Scariest Scene in Black Christmas

(Welcome to Scariest Scene Ever, a column dedicated to the most pulse-pounding moments in horror. In this edition: Black Christmas ushers in an exhilarating climax with a minimalist approach to the horror and a peeping eye.)

Director Bob Clark helmed not one, but two definitive Christmas classics in his career; A Christmas Story and Black Christmas, two widely varying takes on the holiday. While the former elicits endless replays on cable and theaters this time of year, the latter established itself as a prototype to the slasher subgenre and played a vital influence on John Carpenter in the creation of Halloween.

Initially released in the U.S. under Silent Night, Evil Night, on December 20, 1974, audiences failed to show up. It wasn’t until the original title was restored and re-released in theaters a year later that Black Christmas finally found its audience. Audiences who were then promptly terrified with Clark’s minimalist approach and a refusal to reveal the killer’s identity outside of a few key POV shots and obscene phone calls. It all culminates in a thrilling final act that begins with a crucial scene; one that that heightens the fear dramatically with the startling sight of a peeping eye.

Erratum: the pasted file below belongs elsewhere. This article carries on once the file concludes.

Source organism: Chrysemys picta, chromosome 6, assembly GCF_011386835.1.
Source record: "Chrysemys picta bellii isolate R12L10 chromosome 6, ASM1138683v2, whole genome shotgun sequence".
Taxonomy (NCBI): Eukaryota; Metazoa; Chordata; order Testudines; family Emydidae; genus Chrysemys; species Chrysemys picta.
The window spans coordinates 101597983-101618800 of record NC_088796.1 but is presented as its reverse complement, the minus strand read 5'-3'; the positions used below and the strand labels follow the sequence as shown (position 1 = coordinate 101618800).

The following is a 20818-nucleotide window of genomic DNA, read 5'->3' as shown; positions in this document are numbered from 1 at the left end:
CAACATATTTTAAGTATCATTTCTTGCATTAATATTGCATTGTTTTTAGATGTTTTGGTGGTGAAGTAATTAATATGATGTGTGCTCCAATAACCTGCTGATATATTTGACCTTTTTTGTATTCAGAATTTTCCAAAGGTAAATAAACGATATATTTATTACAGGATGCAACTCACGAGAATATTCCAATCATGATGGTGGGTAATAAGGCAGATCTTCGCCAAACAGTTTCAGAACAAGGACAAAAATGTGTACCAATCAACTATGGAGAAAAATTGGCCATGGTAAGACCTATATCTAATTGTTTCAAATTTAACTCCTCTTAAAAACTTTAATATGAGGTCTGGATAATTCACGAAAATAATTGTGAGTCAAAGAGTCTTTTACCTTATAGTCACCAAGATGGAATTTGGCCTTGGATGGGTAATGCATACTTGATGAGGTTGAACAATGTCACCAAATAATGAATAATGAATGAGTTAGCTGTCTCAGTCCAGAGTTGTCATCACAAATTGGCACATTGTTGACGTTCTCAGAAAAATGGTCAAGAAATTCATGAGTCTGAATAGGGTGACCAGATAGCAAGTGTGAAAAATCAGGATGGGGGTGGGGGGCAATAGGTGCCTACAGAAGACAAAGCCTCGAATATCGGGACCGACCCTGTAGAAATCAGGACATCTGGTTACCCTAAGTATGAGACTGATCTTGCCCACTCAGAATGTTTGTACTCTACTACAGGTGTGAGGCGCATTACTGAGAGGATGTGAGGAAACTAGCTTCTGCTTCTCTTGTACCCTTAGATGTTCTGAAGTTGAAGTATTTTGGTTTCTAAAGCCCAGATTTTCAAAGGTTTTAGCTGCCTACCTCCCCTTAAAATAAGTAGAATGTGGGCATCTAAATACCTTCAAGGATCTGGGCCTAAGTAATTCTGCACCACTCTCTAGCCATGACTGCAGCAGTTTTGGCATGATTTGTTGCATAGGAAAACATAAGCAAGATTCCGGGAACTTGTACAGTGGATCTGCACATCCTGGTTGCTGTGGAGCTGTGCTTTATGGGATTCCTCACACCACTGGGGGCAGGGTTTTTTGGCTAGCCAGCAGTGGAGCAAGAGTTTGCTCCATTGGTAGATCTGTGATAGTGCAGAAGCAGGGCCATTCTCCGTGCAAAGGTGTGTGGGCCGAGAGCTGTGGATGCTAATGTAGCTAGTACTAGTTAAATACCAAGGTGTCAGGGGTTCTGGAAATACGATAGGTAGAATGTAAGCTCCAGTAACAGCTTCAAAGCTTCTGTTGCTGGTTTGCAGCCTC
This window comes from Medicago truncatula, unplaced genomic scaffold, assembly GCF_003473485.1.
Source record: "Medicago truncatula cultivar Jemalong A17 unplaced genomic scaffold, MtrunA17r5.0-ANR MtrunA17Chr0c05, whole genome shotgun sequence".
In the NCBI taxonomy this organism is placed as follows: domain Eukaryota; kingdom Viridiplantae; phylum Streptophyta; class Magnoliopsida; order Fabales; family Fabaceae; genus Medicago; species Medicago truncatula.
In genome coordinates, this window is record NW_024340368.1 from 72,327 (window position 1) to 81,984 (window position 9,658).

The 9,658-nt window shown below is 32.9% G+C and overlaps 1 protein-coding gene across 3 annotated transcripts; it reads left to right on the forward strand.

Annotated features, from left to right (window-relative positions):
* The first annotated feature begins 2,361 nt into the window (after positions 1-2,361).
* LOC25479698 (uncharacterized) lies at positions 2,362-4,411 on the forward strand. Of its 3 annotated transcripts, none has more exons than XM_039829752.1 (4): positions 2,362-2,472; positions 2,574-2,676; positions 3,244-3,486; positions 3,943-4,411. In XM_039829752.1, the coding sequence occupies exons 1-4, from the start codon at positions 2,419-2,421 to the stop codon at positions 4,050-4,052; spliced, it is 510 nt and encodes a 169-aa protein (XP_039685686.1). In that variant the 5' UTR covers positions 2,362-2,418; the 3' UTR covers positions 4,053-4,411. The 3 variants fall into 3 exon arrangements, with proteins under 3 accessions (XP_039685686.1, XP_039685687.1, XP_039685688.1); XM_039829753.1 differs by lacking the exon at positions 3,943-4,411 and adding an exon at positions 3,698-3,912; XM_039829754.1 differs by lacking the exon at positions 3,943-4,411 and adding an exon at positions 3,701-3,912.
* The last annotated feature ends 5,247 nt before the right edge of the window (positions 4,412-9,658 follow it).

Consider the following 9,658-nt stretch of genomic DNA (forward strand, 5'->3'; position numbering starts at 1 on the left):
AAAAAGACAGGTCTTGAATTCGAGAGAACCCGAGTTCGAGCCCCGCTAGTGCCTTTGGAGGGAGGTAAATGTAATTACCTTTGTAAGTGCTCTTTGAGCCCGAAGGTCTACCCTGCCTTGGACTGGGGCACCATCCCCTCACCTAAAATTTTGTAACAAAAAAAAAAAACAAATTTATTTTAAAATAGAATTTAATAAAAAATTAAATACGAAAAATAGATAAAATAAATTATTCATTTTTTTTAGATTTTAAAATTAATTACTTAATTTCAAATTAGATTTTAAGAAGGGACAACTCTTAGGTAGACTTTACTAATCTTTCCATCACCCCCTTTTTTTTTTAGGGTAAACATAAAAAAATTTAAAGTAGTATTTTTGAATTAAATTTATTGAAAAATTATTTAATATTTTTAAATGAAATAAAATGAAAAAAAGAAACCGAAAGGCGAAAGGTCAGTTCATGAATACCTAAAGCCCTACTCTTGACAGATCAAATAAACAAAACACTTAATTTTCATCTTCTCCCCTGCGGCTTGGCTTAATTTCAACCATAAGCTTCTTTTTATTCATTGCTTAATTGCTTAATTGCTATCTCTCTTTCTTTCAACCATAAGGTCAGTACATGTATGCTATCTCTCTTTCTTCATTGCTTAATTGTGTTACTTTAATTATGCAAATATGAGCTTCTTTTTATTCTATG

The Setup

It’s Christmas break, and the residents of sorority house Pi Kappa Sigma are overwhelmed with holiday preparations and an endless rotation of visitors due to holiday gatherings and parties. That doesn’t even touch upon the stresses caused by personal crises or the recent string of obscene phone calls plaguing the sorority with increasing regularity. Jess Bradford is at a significant crossroads in her relationship with music student Peter (Keir Dullea). Housemother Mrs. MacHenry (Marian Waldman) can barely keep her alcoholism or Barb’s (Margot Kidder) in check, and Phyl (Andrea Martin) can’t get the police to take her seriously when sorority sister Clare (Lynne Griffin) does missing. None are aware until it’s too late that an unhinged stranger targeted their house with murder on his mind.

The Story So Far